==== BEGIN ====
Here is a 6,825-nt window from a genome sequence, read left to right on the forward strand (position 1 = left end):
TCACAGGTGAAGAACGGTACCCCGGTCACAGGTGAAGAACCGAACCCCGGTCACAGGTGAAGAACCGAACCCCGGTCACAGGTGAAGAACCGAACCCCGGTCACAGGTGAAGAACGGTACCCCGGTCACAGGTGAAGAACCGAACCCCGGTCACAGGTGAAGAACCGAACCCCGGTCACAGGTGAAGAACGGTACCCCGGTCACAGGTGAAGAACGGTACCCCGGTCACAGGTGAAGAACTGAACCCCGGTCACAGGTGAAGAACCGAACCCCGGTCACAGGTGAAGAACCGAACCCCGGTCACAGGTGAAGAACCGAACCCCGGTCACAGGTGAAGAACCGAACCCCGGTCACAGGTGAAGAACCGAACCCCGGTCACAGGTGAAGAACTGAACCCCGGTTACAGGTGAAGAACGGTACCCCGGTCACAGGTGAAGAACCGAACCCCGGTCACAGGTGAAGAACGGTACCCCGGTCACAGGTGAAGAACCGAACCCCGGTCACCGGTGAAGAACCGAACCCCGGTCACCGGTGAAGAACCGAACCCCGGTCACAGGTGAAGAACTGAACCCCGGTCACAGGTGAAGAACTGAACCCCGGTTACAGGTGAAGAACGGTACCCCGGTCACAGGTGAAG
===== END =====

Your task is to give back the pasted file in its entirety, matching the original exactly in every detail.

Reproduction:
Here is a 6,825-nt window from a genome sequence, read left to right on the forward strand (position 1 = left end):
TCACAGGTGAAGAACGGTACCCCGGTCACAGGTGAAGAACCGAACCCCGGTCACAGGTGAAGAACCGAACCCCGGTCACAGGTGAAGAACCGAACCCCGGTCACAGGTGAAGAACGGTACCCCGGTCACAGGTGAAGAACCGAACCCCGGTCACAGGTGAAGAACCGAACCCCGGTCACAGGTGAAGAACGGTACCCCGGTCACAGGTGAAGAACGGTACCCCGGTCACAGGTGAAGAACTGAACCCCGGTCACAGGTGAAGAACCGAACCCCGGTCACAGGTGAAGAACCGAACCCCGGTCACAGGTGAAGAACCGAACCCCGGTCACAGGTGAAGAACCGAACCCCGGTCACAGGTGAAGAACCGAACCCCGGTCACAGGTGAAGAACTGAACCCCGGTTACAGGTGAAGAACGGTACCCCGGTCACAGGTGAAGAACCGAACCCCGGTCACAGGTGAAGAACGGTACCCCGGTCACAGGTGAAGAACCGAACCCCGGTCACCGGTGAAGAACCGAACCCCGGTCACCGGTGAAGAACCGAACCCCGGTCACAGGTGAAGAACTGAACCCCGGTCACAGGTGAAGAACTGAACCCCGGTTACAGGTGAAGAACGGTACCCCGGTCACAGGTGAAG